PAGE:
Rise in commercial delinquencies has nuances by sector

Rise in commercial delinquencies has nuances by sector

Commercial mortgage delinquencies are increasing regardless of investor type, according to the Mortgage Bankers Association’s most recent quarterly report.

“Every major capital source saw delinquency rates rise,” said Jamie Woodwell, MBA’s head of commercial real estate research, in the third quarter report, which tracks numbers for banks and thrifts combined, life insurers, Fannie Mae, Freddie Mac and securitizations.

But there are nuances to the trend, which has been driven by higher interest rates and vacancies in office properties that have persisted since the pandemic forced many into remote work.

“Deal vintage, term, market, and a host of other factors also play into which loans are facing pressure,” Woodwell added.

Comparisons across capital sources are difficult because of variations in how the metric is tracked in different parts of the market. Even similar entities like Fannie Mae and Freddie Mac have disparities. Fannie records loans in forbearance as delinquent. Freddie excludes them.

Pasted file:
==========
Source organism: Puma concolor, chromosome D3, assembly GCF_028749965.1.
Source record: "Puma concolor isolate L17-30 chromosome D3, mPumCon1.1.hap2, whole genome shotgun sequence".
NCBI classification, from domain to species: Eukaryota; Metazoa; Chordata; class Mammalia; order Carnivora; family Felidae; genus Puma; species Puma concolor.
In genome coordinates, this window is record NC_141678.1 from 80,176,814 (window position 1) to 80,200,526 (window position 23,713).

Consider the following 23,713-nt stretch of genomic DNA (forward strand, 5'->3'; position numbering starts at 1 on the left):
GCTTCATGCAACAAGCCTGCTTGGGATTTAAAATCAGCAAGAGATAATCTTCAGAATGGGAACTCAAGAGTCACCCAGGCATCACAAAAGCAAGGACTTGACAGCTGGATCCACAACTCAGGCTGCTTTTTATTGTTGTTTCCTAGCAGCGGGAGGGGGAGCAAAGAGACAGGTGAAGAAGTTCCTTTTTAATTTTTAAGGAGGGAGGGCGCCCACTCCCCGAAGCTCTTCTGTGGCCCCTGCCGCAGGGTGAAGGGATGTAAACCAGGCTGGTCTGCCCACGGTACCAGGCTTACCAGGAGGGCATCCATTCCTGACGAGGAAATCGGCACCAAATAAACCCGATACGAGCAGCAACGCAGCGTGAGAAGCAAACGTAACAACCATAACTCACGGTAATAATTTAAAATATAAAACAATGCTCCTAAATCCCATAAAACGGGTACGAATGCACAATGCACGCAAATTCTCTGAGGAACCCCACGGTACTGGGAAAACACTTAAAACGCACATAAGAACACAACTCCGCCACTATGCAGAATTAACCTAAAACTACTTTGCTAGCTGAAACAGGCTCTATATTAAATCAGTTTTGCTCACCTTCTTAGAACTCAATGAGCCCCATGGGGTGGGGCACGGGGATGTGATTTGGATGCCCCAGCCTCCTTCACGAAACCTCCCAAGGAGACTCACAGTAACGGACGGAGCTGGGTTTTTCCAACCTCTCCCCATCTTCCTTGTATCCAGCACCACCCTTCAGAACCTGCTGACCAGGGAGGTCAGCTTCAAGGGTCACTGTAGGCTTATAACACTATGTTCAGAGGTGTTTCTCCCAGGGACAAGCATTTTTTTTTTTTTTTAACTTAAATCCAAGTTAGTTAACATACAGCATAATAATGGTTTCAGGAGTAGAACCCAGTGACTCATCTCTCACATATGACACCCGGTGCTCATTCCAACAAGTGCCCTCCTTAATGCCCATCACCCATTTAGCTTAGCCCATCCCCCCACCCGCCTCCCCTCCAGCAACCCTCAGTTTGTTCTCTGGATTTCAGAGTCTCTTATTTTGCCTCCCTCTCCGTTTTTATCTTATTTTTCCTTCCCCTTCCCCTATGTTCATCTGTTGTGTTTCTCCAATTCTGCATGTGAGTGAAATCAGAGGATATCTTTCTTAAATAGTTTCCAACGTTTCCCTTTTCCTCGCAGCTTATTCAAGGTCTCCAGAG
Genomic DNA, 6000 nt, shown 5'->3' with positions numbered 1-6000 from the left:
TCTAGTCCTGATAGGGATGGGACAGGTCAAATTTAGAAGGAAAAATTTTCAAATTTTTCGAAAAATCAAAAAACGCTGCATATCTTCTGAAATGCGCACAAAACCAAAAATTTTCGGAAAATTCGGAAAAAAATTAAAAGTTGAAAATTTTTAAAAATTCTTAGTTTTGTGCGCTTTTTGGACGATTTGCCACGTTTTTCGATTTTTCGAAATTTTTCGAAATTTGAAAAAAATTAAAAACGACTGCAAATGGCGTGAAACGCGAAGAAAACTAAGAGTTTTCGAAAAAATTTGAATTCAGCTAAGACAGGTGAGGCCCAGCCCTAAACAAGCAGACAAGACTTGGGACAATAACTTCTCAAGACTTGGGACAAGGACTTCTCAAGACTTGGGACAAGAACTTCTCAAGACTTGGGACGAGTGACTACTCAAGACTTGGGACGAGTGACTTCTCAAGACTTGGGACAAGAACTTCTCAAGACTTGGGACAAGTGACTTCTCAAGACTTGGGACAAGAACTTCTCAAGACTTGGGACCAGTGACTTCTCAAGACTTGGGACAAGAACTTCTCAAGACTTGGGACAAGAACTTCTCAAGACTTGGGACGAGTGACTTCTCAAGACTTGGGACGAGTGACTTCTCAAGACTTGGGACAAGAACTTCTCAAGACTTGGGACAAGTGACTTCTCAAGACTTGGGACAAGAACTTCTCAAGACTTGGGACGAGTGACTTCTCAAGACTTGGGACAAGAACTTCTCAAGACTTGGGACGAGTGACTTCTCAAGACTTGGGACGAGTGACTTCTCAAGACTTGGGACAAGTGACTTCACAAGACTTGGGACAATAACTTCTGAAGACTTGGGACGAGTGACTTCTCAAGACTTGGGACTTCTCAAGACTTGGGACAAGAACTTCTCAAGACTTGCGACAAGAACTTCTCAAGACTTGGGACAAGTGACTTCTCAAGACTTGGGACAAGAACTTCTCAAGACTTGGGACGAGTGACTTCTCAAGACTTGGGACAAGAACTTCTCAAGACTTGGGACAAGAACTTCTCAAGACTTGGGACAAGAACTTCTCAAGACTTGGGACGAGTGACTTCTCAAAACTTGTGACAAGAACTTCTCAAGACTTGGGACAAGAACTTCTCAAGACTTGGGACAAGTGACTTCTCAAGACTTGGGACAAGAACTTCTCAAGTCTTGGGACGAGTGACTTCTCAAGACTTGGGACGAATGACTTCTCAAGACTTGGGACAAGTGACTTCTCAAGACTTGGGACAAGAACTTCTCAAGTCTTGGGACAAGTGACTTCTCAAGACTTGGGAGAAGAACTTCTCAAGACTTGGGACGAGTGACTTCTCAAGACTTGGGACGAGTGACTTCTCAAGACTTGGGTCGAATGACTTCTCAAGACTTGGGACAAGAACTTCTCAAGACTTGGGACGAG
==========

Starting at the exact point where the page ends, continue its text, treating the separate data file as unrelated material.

Freddie recorded a 0.24% 60-plus days delinquency rate for the third quarter, up 0.03 percentage points from the second. Fannie’s equivalent number was 0.54%, representing a 0.17 percentage-point increase.

Life companies, which also measure delinquencies based on the rate at which loans are 60 or more days late, saw their number rise by 0.18 percentage points to 0.32%.

Based on the share of commercial mortgages 90-plus days late or in nonaccrual status, bank and thrift delinquencies also rose 0.18 percentage points with their number rising to 0.85%.

Commercial mortgage-backed securities, for which late payments get measured based on loans either late by 30-plus days or in real-estate owned status, had a 4.26% delinquency rate, up 0.44 percentage points from the previous quarter.

Data used in the MBA’s analysis comes from sources that include Trepp LLC, the American Council of Life Insurers, Fannie Mae, Freddie Mac, their regulator, and the Federal Deposit Insurance Corp. 

Originally Appeared Here

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Caroline Vega combines over a decade of digital strategy expertise with a deep passion for journalism, originating from her academic roots at Louisiana State University. As an editor based in New Orleans, she directs the editorial narrative at Commercial Lending News, where she crafts compelling content on commercial lending. Her unique approach weaves her background in finance and digital marketing into stories that not only inform but also drive industry conversations forward.